Plaintiff's theory of recovery is relatively straightforward. It contends that in 1980, Wand decided that plaintiff held too lucrative an agreement. To remedy this situation, Wang salesmen Ladimir, Buckley, and Benson assisted their supervisor, Esposito, at Esposito's direction, to sabotage Hawes' agency.

 Esposito joined Wang in August 1979 as branch manager. He shared office space with Hawes in Lake Success, Nassau County, from which he marketed the data processing product line and Hawes marketed the word processing product line. Eventually Hawes moved to its own offices in January 1980. About that time, the parties discussed a "joint venture" so as to maximize their business potential in the territory they covered.

 The negotiations produced nothing but arose in part from Esposito's belief that Hawes was not maintaining Wang's best interests. For example, he cited Hawes' sale of word processing equipment to Farmingdale High School, which had purchased data processing equipment from a Wang competitor on the perception that Wang neither sold nor made data processing equipment. He also noted two cases in which customers had contracted for "conversion" work. Both customers thought that their commitments derived from Wang itself.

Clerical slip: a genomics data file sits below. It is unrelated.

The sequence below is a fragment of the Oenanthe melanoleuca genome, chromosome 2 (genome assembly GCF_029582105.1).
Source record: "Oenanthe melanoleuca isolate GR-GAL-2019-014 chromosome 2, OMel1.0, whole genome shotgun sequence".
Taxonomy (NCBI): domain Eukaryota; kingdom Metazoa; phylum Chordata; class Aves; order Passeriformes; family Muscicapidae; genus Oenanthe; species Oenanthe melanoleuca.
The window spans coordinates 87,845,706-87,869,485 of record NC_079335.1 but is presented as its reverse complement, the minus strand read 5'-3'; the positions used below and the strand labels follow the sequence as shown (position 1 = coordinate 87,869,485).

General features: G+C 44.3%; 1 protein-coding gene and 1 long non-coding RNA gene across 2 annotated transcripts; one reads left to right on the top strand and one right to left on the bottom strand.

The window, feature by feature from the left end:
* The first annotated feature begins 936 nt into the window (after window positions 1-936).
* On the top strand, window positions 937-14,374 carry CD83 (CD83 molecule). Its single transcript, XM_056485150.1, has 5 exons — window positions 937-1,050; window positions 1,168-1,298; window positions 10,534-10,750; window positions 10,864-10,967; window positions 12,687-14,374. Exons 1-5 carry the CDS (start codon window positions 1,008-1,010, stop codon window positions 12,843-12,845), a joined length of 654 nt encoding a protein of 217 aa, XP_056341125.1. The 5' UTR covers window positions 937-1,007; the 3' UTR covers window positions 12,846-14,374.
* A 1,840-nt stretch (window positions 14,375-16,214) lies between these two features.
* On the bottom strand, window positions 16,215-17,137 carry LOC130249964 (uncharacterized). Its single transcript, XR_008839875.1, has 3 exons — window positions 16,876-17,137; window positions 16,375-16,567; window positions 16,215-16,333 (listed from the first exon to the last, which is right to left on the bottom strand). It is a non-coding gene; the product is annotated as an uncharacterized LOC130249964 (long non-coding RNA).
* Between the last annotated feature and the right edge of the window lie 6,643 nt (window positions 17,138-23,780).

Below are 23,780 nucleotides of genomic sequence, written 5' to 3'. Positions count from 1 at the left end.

Esposito added that he had telephoned Hawes on several occasions when the phone was answered by Wang Labs. This confusion and possible abuse of Wang's name underlay part of a dispute between the parties which engendered a letter of termination on March 31, 1980. Hawes responded by filing suit in April; Wang withdrew the letter of termination on May 1, 1980.